It’s fair to say that many investors are currently worried about the outlook for financial markets. Global growth is slowing, disturbing noises are coming from China and the US presidential election is causing concern across Wall Street.
On top of these macroeconomic issues, as the bull market in stocks enters its seventh year, investors are becoming worried about the market’s valuation and how much longer rising stock prices can be sustained with sluggish economic growth.
However, for the long-term Foolish investor, while these concerns are valid, they shouldn’t impact investing decisions. Buying high-quality defensive companies that have a history of outperforming in tough times is always a sound strategy to follow, and it means you don’t have to worry about trying to guess what the market will do next.
Safe haven assets
Reckitt and Unilever are two of the world’s largest fast-moving consumer goods companies. They’ve shown over the past decade that they can grow earnings and sales no matter what the economic environment.
London Stock Exchange is a bit different. Currently in the process of merging with German counterpart Deutsche Boerse, the enlarged group will be one of the largest financial services companies in the world. This will give the UK-German entity a defensive nature. There’s a Wall Street saying, “why do brokers always cheer at the end of the trading day?” The explanation is simple; brokers always make money via commissions no matter what the market environment. The enlarged LSE- Deutsche Boerse will be in a prime position to profit even when times are hard as traders make use of its expanded product offering.
Unfortunately, Unilever, Reckitt Benckiser and LSE may be the perfect stocks to own in an uncertain environment, but they don’t come cheap.
Worth paying a premium for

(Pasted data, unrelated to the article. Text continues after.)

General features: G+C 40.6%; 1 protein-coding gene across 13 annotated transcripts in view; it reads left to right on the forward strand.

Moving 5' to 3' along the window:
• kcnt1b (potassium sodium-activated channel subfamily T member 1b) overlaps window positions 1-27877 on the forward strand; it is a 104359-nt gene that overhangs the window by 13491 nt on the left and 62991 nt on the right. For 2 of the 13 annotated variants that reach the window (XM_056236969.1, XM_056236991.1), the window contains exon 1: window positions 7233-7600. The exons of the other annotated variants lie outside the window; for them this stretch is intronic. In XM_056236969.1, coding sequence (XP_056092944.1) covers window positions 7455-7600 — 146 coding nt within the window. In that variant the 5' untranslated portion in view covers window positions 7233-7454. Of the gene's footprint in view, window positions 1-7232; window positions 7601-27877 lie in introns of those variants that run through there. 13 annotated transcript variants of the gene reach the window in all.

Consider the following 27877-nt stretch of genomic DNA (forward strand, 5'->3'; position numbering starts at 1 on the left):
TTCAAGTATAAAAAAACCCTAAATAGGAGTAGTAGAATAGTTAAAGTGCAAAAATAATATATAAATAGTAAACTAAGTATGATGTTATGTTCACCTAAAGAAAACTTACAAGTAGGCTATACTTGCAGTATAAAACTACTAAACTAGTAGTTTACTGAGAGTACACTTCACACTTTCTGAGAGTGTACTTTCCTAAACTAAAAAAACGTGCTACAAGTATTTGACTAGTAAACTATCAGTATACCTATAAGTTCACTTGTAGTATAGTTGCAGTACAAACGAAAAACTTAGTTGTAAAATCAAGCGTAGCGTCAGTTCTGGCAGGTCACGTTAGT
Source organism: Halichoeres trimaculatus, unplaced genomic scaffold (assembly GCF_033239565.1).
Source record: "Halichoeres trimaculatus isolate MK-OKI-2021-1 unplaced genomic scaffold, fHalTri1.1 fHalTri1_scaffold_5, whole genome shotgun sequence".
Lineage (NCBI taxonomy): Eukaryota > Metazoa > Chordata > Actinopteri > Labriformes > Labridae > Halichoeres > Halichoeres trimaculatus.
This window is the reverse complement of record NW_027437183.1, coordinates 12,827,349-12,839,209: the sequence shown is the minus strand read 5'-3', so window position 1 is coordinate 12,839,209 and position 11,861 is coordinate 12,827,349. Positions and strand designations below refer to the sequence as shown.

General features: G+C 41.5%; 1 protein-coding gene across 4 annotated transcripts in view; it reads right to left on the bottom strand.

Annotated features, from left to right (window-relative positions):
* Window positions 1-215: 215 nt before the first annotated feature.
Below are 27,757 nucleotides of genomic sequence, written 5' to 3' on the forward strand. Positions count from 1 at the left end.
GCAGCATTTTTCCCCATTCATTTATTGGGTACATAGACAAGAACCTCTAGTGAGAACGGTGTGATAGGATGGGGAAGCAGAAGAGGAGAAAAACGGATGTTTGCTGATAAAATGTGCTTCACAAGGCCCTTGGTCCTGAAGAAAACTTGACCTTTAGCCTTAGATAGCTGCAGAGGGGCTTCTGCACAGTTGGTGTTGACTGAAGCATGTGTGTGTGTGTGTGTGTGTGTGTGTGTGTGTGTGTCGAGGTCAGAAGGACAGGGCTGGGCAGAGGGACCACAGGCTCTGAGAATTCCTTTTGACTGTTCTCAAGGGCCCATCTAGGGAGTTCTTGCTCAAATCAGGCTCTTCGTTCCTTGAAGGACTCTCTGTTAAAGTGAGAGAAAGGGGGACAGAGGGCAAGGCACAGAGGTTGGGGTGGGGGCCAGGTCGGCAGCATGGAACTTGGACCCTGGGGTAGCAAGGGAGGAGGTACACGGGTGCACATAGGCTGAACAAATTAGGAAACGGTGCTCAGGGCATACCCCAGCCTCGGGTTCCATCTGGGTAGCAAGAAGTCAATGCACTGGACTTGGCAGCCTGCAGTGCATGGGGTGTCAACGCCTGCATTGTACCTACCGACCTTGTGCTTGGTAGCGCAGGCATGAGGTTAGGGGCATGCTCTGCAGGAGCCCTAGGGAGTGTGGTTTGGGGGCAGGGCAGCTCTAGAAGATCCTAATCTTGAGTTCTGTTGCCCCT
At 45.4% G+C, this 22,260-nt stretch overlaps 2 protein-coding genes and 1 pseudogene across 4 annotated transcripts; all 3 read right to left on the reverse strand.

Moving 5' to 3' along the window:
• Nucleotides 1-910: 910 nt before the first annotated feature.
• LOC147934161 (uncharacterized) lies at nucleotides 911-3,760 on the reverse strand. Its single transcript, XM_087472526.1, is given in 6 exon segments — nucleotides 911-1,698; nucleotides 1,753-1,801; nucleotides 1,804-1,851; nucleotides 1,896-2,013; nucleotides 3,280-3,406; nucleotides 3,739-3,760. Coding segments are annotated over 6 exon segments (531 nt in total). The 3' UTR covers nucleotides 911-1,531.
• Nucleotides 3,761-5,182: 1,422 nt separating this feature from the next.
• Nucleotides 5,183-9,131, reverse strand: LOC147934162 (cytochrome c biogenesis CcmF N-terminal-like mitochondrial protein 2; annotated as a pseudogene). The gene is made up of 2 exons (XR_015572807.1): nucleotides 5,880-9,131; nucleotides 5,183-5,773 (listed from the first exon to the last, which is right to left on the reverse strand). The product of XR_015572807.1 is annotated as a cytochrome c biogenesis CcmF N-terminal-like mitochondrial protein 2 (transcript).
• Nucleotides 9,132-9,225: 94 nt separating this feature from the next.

At the time of writing shares in Unilever are trading at a forward P/E of 23.3, shares in Reckitt are trading at a forward P/E of 25.3 and shares in the LSE are trading at a forward P/E of 23.9. Some investors might be put off by these high valuation multiples, but these companies trade at premium prices for a reason. The shares have bond-like qualities, which broadly means they offer a steady income with little downside risk. However, unlike most bonds, the shares of Unilever, Reckitt Benckiser and LSE offer the potential for earnings growth, dividend growth and further share price appreciation over the long-term.
Considering the current yield on the UK 10-year gilt is 0.56%, it’s worth paying a premium for any bond-like investments that offer a level of income above this disappointing gilt yield.
LSE’s shares support a dividend yield of 1.3%. Unilever’s shares support a yield of 2.8% and the payout is expected to grow by 7% next year. And Reckitt’s shares yield 2% with City analysts expecting payout growth of 10.5% for 2017.
The worst mistake you could make
According to a study conducted by financial research firm DALBAR, the average investor realised an average annual return of only 3.7% a year over the past three decades, underperforming the wider market by around 5.3% annually.
This underperformance can be traced back to several key mistakes that all investors make. To help you realise and understand the most common mis-steps, the Motley Fool has put together this new free report entitled The Worst Mistakes Investors Make.
Rupert Hargreaves has no position in any shares mentioned. The Motley Fool UK owns shares of and has recommended Unilever. The Motley Fool UK has recommended Reckitt Benckiser. We Fools don't all hold the same opinions, but we all believe that considering a diverse range of insights makes us better investors.